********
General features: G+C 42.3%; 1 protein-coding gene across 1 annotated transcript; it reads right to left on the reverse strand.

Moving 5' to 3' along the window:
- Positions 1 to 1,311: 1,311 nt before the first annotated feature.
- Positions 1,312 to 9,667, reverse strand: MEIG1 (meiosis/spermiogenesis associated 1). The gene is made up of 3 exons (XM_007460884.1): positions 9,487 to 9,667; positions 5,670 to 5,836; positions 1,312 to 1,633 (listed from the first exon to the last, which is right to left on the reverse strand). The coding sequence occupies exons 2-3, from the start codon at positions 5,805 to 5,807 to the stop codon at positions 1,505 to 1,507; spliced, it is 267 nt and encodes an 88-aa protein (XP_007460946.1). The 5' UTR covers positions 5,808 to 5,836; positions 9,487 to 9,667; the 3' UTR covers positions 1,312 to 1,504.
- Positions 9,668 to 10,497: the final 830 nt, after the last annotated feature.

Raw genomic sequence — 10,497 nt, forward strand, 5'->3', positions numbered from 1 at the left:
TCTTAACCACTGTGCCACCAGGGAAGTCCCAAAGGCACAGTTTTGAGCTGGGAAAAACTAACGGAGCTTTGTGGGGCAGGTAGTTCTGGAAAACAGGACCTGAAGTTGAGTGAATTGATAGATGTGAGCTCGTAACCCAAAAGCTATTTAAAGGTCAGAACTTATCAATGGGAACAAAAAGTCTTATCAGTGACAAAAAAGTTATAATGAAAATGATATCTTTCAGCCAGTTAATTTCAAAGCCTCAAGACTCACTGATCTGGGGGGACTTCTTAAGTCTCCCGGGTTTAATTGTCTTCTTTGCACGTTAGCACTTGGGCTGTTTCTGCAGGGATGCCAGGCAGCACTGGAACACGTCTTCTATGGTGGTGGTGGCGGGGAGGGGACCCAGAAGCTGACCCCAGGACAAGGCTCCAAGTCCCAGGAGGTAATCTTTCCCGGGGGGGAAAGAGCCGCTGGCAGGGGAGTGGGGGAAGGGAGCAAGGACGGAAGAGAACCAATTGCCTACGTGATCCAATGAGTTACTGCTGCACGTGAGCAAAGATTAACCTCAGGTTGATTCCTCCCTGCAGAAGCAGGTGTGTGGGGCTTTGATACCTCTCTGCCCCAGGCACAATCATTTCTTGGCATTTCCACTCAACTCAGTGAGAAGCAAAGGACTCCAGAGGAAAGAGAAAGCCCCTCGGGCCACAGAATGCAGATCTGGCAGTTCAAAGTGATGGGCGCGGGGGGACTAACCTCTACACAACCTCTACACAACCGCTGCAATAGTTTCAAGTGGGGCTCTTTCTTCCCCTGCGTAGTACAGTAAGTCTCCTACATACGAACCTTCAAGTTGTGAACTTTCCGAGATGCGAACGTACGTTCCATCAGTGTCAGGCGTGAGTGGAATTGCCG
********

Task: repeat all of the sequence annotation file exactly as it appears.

General features: G+C 42.3%; 1 protein-coding gene across 1 annotated transcript; it reads right to left on the reverse strand.

Moving 5' to 3' along the window:
- Positions 1 to 1,311: 1,311 nt before the first annotated feature.
- Positions 1,312 to 9,667, reverse strand: MEIG1 (meiosis/spermiogenesis associated 1). The gene is made up of 3 exons (XM_007460884.1): positions 9,487 to 9,667; positions 5,670 to 5,836; positions 1,312 to 1,633 (listed from the first exon to the last, which is right to left on the reverse strand). The coding sequence occupies exons 2-3, from the start codon at positions 5,805 to 5,807 to the stop codon at positions 1,505 to 1,507; spliced, it is 267 nt and encodes an 88-aa protein (XP_007460946.1). The 5' UTR covers positions 5,808 to 5,836; positions 9,487 to 9,667; the 3' UTR covers positions 1,312 to 1,504.
- Positions 9,668 to 10,497: the final 830 nt, after the last annotated feature.

Raw genomic sequence — 10,497 nt, forward strand, 5'->3', positions numbered from 1 at the left:
TCTTAACCACTGTGCCACCAGGGAAGTCCCAAAGGCACAGTTTTGAGCTGGGAAAAACTAACGGAGCTTTGTGGGGCAGGTAGTTCTGGAAAACAGGACCTGAAGTTGAGTGAATTGATAGATGTGAGCTCGTAACCCAAAAGCTATTTAAAGGTCAGAACTTATCAATGGGAACAAAAAGTCTTATCAGTGACAAAAAAGTTATAATGAAAATGATATCTTTCAGCCAGTTAATTTCAAAGCCTCAAGACTCACTGATCTGGGGGGACTTCTTAAGTCTCCCGGGTTTAATTGTCTTCTTTGCACGTTAGCACTTGGGCTGTTTCTGCAGGGATGCCAGGCAGCACTGGAACACGTCTTCTATGGTGGTGGTGGCGGGGAGGGGACCCAGAAGCTGACCCCAGGACAAGGCTCCAAGTCCCAGGAGGTAATCTTTCCCGGGGGGGAAAGAGCCGCTGGCAGGGGAGTGGGGGAAGGGAGCAAGGACGGAAGAGAACCAATTGCCTACGTGATCCAATGAGTTACTGCTGCACGTGAGCAAAGATTAACCTCAGGTTGATTCCTCCCTGCAGAAGCAGGTGTGTGGGGCTTTGATACCTCTCTGCCCCAGGCACAATCATTTCTTGGCATTTCCACTCAACTCAGTGAGAAGCAAAGGACTCCAGAGGAAAGAGAAAGCCCCTCGGGCCACAGAATGCAGATCTGGCAGTTCAAAGTGATGGGCGCGGGGGGACTAACCTCTACACAACCTCTACACAACCGCTGCAATAGTTTCAAGTGGGGCTCTTTCTTCCCCTGCGTAGTACAGTAAGTCTCCTACATACGAACCTTCAAGTTGTGAACTTTCCGAGATGCGAACGTACGTTCCATCAGTGTCAGGCGTGAGTGGAATTGCCG